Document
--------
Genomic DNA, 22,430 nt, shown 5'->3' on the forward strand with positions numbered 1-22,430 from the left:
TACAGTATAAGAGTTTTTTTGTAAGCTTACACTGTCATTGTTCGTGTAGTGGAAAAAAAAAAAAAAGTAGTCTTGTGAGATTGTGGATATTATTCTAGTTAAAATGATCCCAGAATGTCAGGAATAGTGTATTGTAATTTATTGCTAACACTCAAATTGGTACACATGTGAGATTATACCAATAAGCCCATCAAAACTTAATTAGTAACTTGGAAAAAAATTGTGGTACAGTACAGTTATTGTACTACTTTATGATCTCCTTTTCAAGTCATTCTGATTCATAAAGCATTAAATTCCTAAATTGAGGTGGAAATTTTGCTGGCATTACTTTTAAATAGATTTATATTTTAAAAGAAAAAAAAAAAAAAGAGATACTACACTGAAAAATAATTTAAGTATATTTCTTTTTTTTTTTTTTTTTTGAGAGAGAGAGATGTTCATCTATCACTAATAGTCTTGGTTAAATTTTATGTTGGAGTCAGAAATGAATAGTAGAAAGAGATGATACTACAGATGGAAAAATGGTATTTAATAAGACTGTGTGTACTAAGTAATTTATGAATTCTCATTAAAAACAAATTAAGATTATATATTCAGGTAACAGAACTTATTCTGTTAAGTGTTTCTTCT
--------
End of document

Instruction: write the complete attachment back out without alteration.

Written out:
Genomic DNA, 22,430 nt, shown 5'->3' on the forward strand with positions numbered 1-22,430 from the left:
TACAGTATAAGAGTTTTTTTGTAAGCTTACACTGTCATTGTTCGTGTAGTGGAAAAAAAAAAAAAAGTAGTCTTGTGAGATTGTGGATATTATTCTAGTTAAAATGATCCCAGAATGTCAGGAATAGTGTATTGTAATTTATTGCTAACACTCAAATTGGTACACATGTGAGATTATACCAATAAGCCCATCAAAACTTAATTAGTAACTTGGAAAAAAATTGTGGTACAGTACAGTTATTGTACTACTTTATGATCTCCTTTTCAAGTCATTCTGATTCATAAAGCATTAAATTCCTAAATTGAGGTGGAAATTTTGCTGGCATTACTTTTAAATAGATTTATATTTTAAAAGAAAAAAAAAAAAAAGAGATACTACACTGAAAAATAATTTAAGTATATTTCTTTTTTTTTTTTTTTTTTGAGAGAGAGAGATGTTCATCTATCACTAATAGTCTTGGTTAAATTTTATGTTGGAGTCAGAAATGAATAGTAGAAAGAGATGATACTACAGATGGAAAAATGGTATTTAATAAGACTGTGTGTACTAAGTAATTTATGAATTCTCATTAAAAACAAATTAAGATTATATATTCAGGTAACAGAACTTATTCTGTTAAGTGTTTCTTCT